• Offer a new service, such as letting customers know better ways to use the product

    • Improve access control for security

    • Institute leasing licenses instead of purchases

  • Improve the manufacturing or delivery processes

    • Report how the product is used to help differentiate markets, develop new products, and respond to long-term market shifts

    • Monitor the machinery that does the manufacturing for wear and tear

    • Support just-in-time delivery and similar efficiencies in the supply chain

    • Predict upcoming shortages of your product

    • Target stock more effectively

    • Support rapid prototyping

Keeping these larger company goals in mind may help you identify opportunities that might otherwise be missed.

Focusing on Benefits

Like any presentation to top-level decision makers, an IoT project pitch should focus on benefits to the organization. Emphasize ideas that provide better products, provide products faster, or result in additional services that improve the customers’ lives and productivity, and build customer relationships.

In some ways, the pitch you develop will be like a pitch for any product. But instead of incremental improvement over current company offerings, you are recommending new practices that challenge the organization. Sample pitches might start like this:

  • Our service department can discover imminent machine failures and provide maintenance before they occur. Potential benefits include happy and grateful customers (if the machines are in the field), more efficient use of staff resources, cheaper maintenance from catching problems early, and data we can use to identify weak points in the products and strengthen them.

  • Our sales and marketing team would like to learn how customers are using our motorcycles so we can recommend new product features. We’d like to answer questions such as: Do customers ride the motorcycles to work every day or save them for weekend excursions? Are they partial to riding in certain types of weather? Potential benefits include getting new features to market faster, saving money by not designing in features that customers don’t care about, and refining sales pitches to focus on known customer needs. In the long term, we may provide customers with software tools to plan trips and increase the use of their motorcycles.

  • Our engineers would like to install bed sensors so hospitals know when patients get out of bed, and when they are staying in bed for long periods of time without moving. This will help prevent falls and bedsores, improving their care and revenues. Data collected from the beds can help them recognize what infirmities or treatments are associated with the falls and bedsores.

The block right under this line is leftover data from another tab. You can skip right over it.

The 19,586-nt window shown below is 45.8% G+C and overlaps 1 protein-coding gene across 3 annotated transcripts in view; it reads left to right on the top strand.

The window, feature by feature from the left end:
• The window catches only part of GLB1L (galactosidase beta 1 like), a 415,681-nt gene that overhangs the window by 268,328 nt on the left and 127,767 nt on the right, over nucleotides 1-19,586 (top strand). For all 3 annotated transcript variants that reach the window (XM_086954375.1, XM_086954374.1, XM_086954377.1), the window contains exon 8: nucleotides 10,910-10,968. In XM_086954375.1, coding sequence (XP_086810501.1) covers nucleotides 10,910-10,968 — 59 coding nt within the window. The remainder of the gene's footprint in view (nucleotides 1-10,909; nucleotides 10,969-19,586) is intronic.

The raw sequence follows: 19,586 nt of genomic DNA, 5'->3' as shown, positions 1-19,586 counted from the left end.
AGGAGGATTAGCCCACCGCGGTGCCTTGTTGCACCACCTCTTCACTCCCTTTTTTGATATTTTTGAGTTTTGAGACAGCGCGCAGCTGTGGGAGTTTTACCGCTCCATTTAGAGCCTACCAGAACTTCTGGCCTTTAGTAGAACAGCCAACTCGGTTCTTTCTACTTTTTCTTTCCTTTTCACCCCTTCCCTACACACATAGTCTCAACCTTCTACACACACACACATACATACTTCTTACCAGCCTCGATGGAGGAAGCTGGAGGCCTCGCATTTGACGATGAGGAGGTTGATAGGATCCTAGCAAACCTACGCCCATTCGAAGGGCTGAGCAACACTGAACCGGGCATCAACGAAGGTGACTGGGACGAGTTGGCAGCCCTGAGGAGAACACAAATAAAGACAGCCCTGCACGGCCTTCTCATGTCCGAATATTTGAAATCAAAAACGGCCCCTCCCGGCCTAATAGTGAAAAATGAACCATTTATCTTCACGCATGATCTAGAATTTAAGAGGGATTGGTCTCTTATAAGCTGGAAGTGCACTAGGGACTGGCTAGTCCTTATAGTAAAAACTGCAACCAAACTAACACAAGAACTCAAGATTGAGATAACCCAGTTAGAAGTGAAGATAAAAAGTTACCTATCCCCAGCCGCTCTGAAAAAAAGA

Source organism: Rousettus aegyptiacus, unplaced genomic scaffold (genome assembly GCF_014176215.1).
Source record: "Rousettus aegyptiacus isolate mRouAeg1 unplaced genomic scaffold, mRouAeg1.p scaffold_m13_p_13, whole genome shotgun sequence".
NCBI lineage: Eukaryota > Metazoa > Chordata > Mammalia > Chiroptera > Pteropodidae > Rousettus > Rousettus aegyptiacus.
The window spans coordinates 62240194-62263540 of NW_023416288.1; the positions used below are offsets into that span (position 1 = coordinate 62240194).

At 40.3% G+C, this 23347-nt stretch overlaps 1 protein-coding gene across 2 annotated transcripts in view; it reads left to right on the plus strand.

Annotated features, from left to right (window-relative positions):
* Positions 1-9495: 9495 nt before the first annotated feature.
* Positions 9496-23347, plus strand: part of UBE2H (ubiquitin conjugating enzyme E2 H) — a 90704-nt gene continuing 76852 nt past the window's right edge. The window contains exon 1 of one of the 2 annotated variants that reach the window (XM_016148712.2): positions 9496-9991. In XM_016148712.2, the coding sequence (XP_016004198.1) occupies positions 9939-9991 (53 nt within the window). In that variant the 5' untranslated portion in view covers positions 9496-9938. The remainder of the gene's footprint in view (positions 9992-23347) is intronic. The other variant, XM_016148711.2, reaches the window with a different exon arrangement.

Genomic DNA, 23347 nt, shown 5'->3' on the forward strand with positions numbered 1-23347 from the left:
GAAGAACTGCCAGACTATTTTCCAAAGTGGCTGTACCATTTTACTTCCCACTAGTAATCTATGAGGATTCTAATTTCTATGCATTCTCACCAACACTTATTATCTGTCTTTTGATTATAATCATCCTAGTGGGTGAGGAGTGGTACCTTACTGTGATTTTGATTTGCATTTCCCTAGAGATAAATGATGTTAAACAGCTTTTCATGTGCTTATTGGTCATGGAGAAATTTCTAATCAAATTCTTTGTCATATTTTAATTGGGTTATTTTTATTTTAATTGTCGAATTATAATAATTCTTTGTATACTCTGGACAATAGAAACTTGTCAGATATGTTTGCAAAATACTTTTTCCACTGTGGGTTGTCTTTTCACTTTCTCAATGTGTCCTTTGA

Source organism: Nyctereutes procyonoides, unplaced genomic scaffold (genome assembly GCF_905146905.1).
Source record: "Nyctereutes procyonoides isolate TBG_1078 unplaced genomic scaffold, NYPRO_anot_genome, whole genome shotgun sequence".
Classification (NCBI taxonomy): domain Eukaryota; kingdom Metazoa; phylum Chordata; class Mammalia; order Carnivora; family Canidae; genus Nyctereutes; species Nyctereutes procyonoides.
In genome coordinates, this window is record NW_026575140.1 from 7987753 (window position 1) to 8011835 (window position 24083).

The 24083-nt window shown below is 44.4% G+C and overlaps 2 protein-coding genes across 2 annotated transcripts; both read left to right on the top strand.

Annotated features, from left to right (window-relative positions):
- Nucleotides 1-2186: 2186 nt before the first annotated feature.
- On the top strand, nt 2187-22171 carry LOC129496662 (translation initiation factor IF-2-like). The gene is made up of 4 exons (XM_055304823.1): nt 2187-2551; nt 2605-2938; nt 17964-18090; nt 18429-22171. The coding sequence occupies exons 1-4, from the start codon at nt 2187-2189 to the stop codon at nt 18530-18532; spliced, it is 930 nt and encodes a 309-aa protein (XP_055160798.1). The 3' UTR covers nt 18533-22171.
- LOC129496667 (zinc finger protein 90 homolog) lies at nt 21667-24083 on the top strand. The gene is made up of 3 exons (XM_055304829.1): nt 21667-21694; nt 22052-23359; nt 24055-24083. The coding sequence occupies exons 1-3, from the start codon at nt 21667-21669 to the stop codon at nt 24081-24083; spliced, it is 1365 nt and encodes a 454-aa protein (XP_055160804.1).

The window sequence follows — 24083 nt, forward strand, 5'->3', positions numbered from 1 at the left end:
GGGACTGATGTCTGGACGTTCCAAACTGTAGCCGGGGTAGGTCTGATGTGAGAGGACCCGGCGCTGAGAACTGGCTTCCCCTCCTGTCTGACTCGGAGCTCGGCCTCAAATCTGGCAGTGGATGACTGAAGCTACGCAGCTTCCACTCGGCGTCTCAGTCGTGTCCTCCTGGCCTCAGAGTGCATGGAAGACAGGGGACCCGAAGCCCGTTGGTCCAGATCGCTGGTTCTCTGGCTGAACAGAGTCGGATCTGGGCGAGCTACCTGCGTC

You get the idea. Every pitch hits the executives with some immediate return on investment but leads into a more visionary plan. Alan Cohen, author of the book Prototype to Product, suggests that, in more conservative companies that have been historically focused on physical products rather than software, you should frame the pitch to minimize risk.

A bit of fear-mongering is not out of place in your pitch. "You had better disrupt your business before some outsider does it for you," says Andy Timm, VP, Technology Platform Group for ThingWorx, a PTC business. You can quite rationally remind executives that if they don’t enhance their production process or products, others will leap ahead by doing so. It is possible that a healthy industry of 10 companies could be reduced to a single one, if that one achieves massive efficiencies or wins the hearts of consumers with amazing new technological features. The winner might not even come from existing competitors, but from some hitherto unknown high-tech firm that just happens to decide that your little machine tools niche would be nice to add to their roster.

Also, as in the motorcycle example above, consider whether your company may be in a position to develop service-oriented software products, which could help establish long-term relationships with customers. Advantages of this could include:

  • You can generate revenue continuously over a period of years from a single sale.

  • Your revenue comes from software, which scales more easily and costs less than shipping physical products. (Software’s incremental costs are marginal.)

  • You can help your customers achieve goals they value and embed your brand more firmly in your customer base.

  • The data you collect can be marketed for yet another revenue source.

The Impact on Your Company’s Business

Although this report focuses on obtaining approval for your project from upper executives, you will eventually need cooperation from many parts of your organization to carry out the project successfully. For instance, if you plan on adding a service in a company that currently has only stand-alone products, you’ll have bring in your sales and finance teams.

In order to launch your IoT project, your company may need to consider budgeting for and purchasing new technology. Depending upon the type of IoT solution you need to implement, investing in technology such as an IoT platform may be critical in supporting your project. A platform handles IoT “plumbing” tasks (connectivity, data collection, security, cloud-based functions), enabling a company to concentrate resources on product innovation and the rapid creation of applications.